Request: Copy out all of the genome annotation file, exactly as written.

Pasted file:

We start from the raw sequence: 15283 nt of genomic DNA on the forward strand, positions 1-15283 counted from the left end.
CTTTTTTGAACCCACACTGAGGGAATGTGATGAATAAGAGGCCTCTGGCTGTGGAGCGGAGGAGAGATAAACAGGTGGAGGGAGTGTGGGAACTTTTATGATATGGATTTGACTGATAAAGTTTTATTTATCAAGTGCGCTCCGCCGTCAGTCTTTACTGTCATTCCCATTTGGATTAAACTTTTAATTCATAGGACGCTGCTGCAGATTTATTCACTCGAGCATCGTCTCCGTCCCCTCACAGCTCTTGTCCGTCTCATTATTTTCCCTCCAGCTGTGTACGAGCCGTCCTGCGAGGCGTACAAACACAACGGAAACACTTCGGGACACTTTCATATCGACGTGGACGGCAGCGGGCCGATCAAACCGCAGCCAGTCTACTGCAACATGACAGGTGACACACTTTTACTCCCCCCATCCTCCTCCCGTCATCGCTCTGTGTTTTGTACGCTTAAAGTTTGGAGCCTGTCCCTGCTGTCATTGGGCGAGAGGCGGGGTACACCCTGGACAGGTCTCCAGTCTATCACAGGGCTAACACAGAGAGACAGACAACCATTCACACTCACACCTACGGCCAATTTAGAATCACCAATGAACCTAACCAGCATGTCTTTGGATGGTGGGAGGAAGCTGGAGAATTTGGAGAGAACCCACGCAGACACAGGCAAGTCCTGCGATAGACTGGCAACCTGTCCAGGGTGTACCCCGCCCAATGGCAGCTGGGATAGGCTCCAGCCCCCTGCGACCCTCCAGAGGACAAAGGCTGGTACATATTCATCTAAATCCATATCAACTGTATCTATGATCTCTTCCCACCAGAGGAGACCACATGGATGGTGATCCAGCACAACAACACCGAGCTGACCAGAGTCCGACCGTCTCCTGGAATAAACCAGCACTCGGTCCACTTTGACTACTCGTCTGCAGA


We start from the raw sequence: 15283 nt of genomic DNA on the forward strand, positions 1-15283 counted from the left end.
CTTTTTTGAACCCACACTGAGGGAATGTGATGAATAAGAGGCCTCTGGCTGTGGAGCGGAGGAGAGATAAACAGGTGGAGGGAGTGTGGGAACTTTTATGATATGGATTTGACTGATAAAGTTTTATTTATCAAGTGCGCTCCGCCGTCAGTCTTTACTGTCATTCCCATTTGGATTAAACTTTTAATTCATAGGACGCTGCTGCAGATTTATTCACTCGAGCATCGTCTCCGTCCCCTCACAGCTCTTGTCCGTCTCATTATTTTCCCTCCAGCTGTGTACGAGCCGTCCTGCGAGGCGTACAAACACAACGGAAACACTTCGGGACACTTTCATATCGACGTGGACGGCAGCGGGCCGATCAAACCGCAGCCAGTCTACTGCAACATGACAGGTGACACACTTTTACTCCCCCCATCCTCCTCCCGTCATCGCTCTGTGTTTTGTACGCTTAAAGTTTGGAGCCTGTCCCTGCTGTCATTGGGCGAGAGGCGGGGTACACCCTGGACAGGTCTCCAGTCTATCACAGGGCTAACACAGAGAGACAGACAACCATTCACACTCACACCTACGGCCAATTTAGAATCACCAATGAACCTAACCAGCATGTCTTTGGATGGTGGGAGGAAGCTGGAGAATTTGGAGAGAACCCACGCAGACACAGGCAAGTCCTGCGATAGACTGGCAACCTGTCCAGGGTGTACCCCGCCCAATGGCAGCTGGGATAGGCTCCAGCCCCCTGCGACCCTCCAGAGGACAAAGGCTGGTACATATTCATCTAAATCCATATCAACTGTATCTATGATCTCTTCCCACCAGAGGAGACCACATGGATGGTGATCCAGCACAACAACACCGAGCTGACCAGAGTCCGACCGTCTCCTGGAATAAACCAGCACTCGGTCCACTTTGACTACTCGTCTGCAGA